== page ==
Agreement that belonging to the co-op is an important part of the member’s identity as a farmer and that the member feels that he or she is part owner of the co-op were moderately related with the level of satisfaction with the co-op overall, the study said.

Further, agreement that the co-op is just another place to do business was inversely related to overall satisfaction with the co-op. This indicates member satisfaction with their cooperative overall is moderately correlated with a view of their co-op as a unique organization.

Five service aspects were asked about in the surveys. Individual surveys asked other questions about services provided by the co-op, but these five were comparable across surveys: level of satisfaction with the co-op’s provision of marketing, its milk hauling policies, the co-op’s field representative, the co-op’s laboratory services, and the co-op’s milk hauling services.

However, satisfaction with milk hauling services (operating or arranging routes) was weakly correlated with satisfaction with the co-op.

The relatively weaker correlation between member satisfaction with their co-op and satisfaction with the various services provided by or through the co-op may be because of the individualistic nature of the relationships between service provider and member.

Members may hold service providers, such as field representatives and milk haulers with whom they have direct contact, accountable for the quality of the services provided rather than the co-op itself.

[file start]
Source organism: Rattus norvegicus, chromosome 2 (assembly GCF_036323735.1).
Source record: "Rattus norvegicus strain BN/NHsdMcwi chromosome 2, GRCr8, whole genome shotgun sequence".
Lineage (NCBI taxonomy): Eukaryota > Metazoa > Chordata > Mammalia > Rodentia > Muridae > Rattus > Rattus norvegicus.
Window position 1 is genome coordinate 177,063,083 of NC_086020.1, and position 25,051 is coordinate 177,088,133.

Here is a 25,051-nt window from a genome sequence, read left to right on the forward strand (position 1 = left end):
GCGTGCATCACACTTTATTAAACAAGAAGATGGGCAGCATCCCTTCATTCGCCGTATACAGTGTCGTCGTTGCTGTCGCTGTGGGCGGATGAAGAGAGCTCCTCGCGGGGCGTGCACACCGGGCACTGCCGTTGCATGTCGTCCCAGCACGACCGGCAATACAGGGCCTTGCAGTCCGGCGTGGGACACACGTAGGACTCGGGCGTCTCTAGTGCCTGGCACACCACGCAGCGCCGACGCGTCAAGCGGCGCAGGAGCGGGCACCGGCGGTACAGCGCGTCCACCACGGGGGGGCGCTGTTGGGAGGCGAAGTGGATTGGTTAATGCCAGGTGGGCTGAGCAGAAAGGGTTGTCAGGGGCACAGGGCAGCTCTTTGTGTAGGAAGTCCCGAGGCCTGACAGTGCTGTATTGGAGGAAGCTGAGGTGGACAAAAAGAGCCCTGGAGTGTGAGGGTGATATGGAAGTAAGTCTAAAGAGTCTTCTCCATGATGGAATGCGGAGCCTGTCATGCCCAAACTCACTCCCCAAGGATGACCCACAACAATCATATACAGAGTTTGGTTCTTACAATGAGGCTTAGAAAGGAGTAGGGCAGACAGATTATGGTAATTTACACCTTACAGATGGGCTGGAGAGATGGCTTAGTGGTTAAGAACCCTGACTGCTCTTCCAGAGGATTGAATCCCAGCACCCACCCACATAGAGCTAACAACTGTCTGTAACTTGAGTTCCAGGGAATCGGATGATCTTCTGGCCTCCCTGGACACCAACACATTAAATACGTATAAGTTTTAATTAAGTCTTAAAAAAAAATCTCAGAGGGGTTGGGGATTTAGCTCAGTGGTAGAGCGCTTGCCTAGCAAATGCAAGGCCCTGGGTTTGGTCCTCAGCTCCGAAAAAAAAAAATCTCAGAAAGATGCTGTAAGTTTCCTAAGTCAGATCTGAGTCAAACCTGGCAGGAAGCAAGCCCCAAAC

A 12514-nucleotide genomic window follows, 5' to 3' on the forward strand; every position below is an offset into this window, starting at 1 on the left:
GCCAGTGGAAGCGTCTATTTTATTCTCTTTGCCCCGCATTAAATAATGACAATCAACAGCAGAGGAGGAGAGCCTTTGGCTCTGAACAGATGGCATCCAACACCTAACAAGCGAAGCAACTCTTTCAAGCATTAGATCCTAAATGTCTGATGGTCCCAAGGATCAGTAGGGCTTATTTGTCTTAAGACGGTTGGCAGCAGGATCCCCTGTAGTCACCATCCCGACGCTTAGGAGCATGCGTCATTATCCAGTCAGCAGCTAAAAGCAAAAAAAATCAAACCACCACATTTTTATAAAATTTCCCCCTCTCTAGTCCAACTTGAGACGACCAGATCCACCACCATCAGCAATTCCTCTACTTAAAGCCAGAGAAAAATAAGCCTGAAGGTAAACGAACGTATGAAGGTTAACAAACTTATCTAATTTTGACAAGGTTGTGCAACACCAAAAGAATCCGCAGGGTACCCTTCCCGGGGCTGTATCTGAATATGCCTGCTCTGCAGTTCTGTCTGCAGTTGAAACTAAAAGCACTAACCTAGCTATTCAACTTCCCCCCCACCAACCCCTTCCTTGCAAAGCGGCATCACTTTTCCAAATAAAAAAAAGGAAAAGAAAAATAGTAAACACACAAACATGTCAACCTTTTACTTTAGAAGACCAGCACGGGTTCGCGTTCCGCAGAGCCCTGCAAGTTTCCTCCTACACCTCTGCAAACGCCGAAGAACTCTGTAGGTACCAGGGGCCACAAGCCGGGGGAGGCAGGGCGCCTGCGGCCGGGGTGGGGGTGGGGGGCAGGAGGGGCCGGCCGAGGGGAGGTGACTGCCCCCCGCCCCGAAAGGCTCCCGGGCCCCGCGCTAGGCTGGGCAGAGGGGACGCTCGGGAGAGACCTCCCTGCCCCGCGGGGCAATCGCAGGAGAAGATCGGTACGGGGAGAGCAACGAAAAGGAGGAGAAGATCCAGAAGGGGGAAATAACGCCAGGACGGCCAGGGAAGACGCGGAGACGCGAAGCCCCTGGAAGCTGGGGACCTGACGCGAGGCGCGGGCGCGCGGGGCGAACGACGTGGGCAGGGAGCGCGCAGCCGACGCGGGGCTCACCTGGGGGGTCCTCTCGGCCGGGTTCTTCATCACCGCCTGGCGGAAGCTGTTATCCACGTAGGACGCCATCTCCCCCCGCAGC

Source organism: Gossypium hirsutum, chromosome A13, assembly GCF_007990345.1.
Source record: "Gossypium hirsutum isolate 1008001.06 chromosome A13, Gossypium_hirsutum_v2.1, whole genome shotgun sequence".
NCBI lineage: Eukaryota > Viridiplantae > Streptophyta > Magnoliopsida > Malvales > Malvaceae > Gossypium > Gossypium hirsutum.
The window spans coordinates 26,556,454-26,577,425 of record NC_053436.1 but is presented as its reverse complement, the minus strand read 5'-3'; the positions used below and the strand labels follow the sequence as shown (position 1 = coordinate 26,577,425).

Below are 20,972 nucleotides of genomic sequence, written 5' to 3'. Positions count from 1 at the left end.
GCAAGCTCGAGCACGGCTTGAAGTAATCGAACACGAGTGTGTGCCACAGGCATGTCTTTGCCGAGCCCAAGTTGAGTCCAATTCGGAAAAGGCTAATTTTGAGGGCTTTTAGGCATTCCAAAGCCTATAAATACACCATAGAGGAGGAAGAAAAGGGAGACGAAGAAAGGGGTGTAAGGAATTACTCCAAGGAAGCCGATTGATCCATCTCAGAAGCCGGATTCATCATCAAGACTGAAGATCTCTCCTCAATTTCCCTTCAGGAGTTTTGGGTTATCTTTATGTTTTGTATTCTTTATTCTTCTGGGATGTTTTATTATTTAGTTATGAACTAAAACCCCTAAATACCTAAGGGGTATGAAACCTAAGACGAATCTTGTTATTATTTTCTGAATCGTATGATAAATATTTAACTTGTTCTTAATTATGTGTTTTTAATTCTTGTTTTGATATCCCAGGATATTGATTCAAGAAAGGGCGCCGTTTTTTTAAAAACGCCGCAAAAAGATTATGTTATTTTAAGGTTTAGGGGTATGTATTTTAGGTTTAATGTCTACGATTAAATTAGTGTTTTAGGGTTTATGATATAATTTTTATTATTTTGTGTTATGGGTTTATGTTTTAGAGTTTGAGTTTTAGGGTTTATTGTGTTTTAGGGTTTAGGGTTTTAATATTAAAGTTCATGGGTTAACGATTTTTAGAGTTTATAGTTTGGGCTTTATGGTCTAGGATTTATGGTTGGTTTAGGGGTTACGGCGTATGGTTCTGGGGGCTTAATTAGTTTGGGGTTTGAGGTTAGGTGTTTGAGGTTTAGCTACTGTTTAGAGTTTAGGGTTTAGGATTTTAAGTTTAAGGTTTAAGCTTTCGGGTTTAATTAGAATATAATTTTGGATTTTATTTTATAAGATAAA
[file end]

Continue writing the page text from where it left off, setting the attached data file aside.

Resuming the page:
Member satisfaction with their co-op may be more heavily influenced by how the co-op guides the provision of these services, the study said.

For example, member satisfaction with, or rating of, the co-op’s milk hauling policy is more strongly correlated with satisfaction with the co-op overall than was members’ rating of the milk hauling service itself.

To enhance member satisfaction, first and foremost, co-op members should elect a board that is competent in setting policies and recruiting and supervising a capable management team that does the best possible job of marketing members’ milk, the study continued.

Secondly, the co-op should devise a mechanism for members to exercise governance influence. Thirdly, the co-op should have an education program to augment members’ understanding of the milk market and the nature of the cooperative business model.

Last but not least, the study said the co-op should ensure that service providers who are in direct personal contact with members are well trained in technical expertise as well as customer service.